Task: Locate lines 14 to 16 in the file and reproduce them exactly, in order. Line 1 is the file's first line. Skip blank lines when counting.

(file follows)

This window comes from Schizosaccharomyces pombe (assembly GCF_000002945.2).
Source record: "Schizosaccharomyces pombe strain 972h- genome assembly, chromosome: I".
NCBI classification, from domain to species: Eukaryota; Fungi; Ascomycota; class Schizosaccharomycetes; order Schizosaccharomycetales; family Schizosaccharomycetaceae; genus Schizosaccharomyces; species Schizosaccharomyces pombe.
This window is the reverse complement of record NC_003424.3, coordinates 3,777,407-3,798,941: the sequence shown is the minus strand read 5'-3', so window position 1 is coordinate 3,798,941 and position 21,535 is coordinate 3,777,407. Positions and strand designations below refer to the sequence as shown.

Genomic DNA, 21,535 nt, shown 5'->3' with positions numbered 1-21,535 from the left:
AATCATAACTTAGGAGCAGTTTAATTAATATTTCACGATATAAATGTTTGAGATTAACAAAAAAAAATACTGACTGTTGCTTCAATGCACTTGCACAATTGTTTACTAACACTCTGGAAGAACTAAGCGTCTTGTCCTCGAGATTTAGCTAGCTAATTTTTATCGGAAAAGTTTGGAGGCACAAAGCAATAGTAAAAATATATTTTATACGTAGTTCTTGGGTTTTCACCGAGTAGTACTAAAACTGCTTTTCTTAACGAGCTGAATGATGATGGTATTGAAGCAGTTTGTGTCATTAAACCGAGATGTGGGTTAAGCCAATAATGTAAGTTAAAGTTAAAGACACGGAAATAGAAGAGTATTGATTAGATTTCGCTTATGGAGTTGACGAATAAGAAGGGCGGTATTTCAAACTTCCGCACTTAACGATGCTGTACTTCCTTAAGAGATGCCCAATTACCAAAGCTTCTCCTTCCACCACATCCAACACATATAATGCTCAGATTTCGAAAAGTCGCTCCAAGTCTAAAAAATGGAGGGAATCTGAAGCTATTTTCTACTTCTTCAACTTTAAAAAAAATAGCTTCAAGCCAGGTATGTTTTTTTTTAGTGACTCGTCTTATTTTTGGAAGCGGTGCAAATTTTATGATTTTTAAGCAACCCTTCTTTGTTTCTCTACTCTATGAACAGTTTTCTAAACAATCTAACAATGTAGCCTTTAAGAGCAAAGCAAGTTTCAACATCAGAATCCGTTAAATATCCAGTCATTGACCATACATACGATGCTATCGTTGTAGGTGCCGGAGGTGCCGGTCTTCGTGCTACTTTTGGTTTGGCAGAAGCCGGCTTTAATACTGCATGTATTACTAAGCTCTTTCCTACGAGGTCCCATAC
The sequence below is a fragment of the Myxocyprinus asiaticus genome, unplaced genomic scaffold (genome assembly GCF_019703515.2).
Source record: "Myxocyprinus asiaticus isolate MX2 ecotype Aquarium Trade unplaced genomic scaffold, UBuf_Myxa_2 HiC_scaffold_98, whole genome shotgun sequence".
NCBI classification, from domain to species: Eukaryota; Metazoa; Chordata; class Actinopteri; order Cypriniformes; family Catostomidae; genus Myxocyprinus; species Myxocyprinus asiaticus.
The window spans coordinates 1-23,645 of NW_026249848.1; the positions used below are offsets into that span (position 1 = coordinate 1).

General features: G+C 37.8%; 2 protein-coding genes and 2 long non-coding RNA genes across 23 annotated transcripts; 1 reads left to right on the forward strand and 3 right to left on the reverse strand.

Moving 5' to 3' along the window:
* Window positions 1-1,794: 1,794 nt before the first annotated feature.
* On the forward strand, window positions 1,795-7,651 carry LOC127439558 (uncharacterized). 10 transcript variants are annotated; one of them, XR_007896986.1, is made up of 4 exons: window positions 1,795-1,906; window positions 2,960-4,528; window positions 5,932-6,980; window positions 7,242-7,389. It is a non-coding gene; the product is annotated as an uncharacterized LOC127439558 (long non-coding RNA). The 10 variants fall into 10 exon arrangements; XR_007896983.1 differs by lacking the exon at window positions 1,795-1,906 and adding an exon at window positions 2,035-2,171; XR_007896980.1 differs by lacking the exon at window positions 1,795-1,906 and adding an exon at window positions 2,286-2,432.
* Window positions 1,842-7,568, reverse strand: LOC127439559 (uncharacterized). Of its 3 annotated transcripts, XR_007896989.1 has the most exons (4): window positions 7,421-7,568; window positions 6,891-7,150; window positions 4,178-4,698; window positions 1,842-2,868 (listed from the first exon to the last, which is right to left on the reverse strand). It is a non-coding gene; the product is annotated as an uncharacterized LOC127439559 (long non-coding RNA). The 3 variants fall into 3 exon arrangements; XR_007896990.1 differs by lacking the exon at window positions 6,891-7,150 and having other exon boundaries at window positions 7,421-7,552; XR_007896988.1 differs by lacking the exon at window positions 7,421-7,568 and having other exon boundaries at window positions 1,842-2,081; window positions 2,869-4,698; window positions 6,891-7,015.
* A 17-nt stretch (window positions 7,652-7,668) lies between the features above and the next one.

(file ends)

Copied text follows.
* On the forward strand, window positions 1,795-7,651 carry LOC127439558 (uncharacterized). 10 transcript variants are annotated; one of them, XR_007896986.1, is made up of 4 exons: window positions 1,795-1,906; window positions 2,960-4,528; window positions 5,932-6,980; window positions 7,242-7,389. It is a non-coding gene; the product is annotated as an uncharacterized LOC127439558 (long non-coding RNA). The 10 variants fall into 10 exon arrangements; XR_007896983.1 differs by lacking the exon at window positions 1,795-1,906 and adding an exon at window positions 2,035-2,171; XR_007896980.1 differs by lacking the exon at window positions 1,795-1,906 and adding an exon at window positions 2,286-2,432.
* Window positions 1,842-7,568, reverse strand: LOC127439559 (uncharacterized). Of its 3 annotated transcripts, XR_007896989.1 has the most exons (4): window positions 7,421-7,568; window positions 6,891-7,150; window positions 4,178-4,698; window positions 1,842-2,868 (listed from the first exon to the last, which is right to left on the reverse strand). It is a non-coding gene; the product is annotated as an uncharacterized LOC127439559 (long non-coding RNA). The 3 variants fall into 3 exon arrangements; XR_007896990.1 differs by lacking the exon at window positions 6,891-7,150 and having other exon boundaries at window positions 7,421-7,552; XR_007896988.1 differs by lacking the exon at window positions 7,421-7,568 and having other exon boundaries at window positions 1,842-2,081; window positions 2,869-4,698; window positions 6,891-7,015.
* A 17-nt stretch (window positions 7,652-7,668) lies between the features above and the next one.